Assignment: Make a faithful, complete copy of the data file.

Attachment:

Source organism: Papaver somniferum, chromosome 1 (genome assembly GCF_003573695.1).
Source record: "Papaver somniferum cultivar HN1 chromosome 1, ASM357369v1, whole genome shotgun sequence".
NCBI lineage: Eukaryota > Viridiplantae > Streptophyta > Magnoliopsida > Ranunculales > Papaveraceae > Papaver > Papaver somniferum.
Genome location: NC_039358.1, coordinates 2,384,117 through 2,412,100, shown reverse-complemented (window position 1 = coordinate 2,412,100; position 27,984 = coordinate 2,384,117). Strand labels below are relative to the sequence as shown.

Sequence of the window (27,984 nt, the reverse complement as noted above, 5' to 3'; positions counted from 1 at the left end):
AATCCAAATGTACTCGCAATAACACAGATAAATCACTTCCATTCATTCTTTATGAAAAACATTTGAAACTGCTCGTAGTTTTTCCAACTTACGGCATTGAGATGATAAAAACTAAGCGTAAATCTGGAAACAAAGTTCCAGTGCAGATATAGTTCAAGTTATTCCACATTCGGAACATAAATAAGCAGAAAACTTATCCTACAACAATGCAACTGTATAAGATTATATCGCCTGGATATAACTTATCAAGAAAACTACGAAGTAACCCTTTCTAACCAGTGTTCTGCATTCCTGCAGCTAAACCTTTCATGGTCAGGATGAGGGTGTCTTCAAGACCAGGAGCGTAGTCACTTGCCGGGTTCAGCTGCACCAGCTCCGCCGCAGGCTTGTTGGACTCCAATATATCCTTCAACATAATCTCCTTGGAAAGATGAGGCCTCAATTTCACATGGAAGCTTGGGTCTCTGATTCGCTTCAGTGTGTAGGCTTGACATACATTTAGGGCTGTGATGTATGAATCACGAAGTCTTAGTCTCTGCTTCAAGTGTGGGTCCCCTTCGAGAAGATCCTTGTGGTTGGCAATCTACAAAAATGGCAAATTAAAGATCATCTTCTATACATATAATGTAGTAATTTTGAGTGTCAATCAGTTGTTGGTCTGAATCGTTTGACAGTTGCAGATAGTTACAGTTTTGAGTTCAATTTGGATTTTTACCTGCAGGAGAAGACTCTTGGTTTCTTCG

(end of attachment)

Source organism: Papaver somniferum, chromosome 1 (genome assembly GCF_003573695.1).
Source record: "Papaver somniferum cultivar HN1 chromosome 1, ASM357369v1, whole genome shotgun sequence".
NCBI lineage: Eukaryota > Viridiplantae > Streptophyta > Magnoliopsida > Ranunculales > Papaveraceae > Papaver > Papaver somniferum.
Genome location: NC_039358.1, coordinates 2,384,117 through 2,412,100, shown reverse-complemented (window position 1 = coordinate 2,412,100; position 27,984 = coordinate 2,384,117). Strand labels below are relative to the sequence as shown.

Sequence of the window (27,984 nt, the reverse complement as noted above, 5' to 3'; positions counted from 1 at the left end):
AATCCAAATGTACTCGCAATAACACAGATAAATCACTTCCATTCATTCTTTATGAAAAACATTTGAAACTGCTCGTAGTTTTTCCAACTTACGGCATTGAGATGATAAAAACTAAGCGTAAATCTGGAAACAAAGTTCCAGTGCAGATATAGTTCAAGTTATTCCACATTCGGAACATAAATAAGCAGAAAACTTATCCTACAACAATGCAACTGTATAAGATTATATCGCCTGGATATAACTTATCAAGAAAACTACGAAGTAACCCTTTCTAACCAGTGTTCTGCATTCCTGCAGCTAAACCTTTCATGGTCAGGATGAGGGTGTCTTCAAGACCAGGAGCGTAGTCACTTGCCGGGTTCAGCTGCACCAGCTCCGCCGCAGGCTTGTTGGACTCCAATATATCCTTCAACATAATCTCCTTGGAAAGATGAGGCCTCAATTTCACATGGAAGCTTGGGTCTCTGATTCGCTTCAGTGTGTAGGCTTGACATACATTTAGGGCTGTGATGTATGAATCACGAAGTCTTAGTCTCTGCTTCAAGTGTGGGTCCCCTTCGAGAAGATCCTTGTGGTTGGCAATCTACAAAAATGGCAAATTAAAGATCATCTTCTATACATATAATGTAGTAATTTTGAGTGTCAATCAGTTGTTGGTCTGAATCGTTTGACAGTTGCAGATAGTTACAGTTTTGAGTTCAATTTGGATTTTTACCTGCAGGAGAAGACTCTTGGTTTCTTCG